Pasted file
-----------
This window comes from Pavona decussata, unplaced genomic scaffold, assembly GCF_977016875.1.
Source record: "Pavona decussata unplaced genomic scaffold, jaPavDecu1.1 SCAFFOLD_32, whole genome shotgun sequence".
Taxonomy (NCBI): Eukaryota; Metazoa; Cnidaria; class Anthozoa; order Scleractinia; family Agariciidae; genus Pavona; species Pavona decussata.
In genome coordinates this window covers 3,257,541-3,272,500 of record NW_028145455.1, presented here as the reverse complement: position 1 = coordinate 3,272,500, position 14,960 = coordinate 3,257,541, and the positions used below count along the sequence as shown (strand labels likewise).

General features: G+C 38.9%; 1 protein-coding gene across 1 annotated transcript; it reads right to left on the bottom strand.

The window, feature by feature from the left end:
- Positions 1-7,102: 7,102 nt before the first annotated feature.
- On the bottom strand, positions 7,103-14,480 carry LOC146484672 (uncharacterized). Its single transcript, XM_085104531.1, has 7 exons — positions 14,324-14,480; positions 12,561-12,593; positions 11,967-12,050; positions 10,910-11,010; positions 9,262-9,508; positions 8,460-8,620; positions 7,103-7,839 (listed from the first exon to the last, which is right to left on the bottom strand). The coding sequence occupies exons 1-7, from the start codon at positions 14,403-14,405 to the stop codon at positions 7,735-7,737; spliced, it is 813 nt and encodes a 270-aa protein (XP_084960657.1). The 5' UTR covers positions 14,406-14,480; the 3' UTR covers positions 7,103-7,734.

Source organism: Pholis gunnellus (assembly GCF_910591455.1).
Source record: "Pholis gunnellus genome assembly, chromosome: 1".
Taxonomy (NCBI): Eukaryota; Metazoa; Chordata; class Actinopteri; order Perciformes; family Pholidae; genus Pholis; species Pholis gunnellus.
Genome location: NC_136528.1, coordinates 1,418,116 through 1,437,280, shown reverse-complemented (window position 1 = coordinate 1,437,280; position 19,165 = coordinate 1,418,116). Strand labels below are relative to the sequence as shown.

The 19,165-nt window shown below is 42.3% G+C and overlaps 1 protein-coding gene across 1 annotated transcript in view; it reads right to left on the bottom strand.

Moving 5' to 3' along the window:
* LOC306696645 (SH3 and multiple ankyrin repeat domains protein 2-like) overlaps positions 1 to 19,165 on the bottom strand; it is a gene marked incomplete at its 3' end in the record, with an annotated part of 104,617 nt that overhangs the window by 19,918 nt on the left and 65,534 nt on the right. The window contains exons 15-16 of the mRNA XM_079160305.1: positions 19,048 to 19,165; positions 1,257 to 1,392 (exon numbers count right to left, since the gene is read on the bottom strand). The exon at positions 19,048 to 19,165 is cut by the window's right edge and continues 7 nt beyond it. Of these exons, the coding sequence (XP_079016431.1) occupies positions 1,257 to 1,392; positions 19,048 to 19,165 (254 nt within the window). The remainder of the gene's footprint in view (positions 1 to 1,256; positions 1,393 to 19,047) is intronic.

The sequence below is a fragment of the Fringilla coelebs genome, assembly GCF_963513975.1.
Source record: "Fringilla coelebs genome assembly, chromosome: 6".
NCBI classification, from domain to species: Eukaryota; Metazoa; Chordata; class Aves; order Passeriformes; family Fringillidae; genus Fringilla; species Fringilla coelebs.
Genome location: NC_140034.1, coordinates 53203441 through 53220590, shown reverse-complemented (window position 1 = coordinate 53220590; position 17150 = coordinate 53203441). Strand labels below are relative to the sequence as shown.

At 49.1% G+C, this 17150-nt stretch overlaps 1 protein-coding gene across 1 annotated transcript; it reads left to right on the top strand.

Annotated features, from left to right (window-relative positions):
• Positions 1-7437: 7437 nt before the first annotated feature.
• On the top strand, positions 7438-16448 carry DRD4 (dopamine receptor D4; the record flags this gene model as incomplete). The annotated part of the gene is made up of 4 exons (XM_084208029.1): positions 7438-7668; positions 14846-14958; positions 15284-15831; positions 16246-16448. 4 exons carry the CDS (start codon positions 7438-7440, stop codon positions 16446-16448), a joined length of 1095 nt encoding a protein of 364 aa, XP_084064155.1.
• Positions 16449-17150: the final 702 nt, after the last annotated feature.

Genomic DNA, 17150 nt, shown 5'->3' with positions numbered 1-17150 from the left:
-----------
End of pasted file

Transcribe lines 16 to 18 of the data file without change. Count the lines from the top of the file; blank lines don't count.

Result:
The sequence below is a fragment of the Fringilla coelebs genome, assembly GCF_963513975.1.
Source record: "Fringilla coelebs genome assembly, chromosome: 6".
NCBI classification, from domain to species: Eukaryota; Metazoa; Chordata; class Aves; order Passeriformes; family Fringillidae; genus Fringilla; species Fringilla coelebs.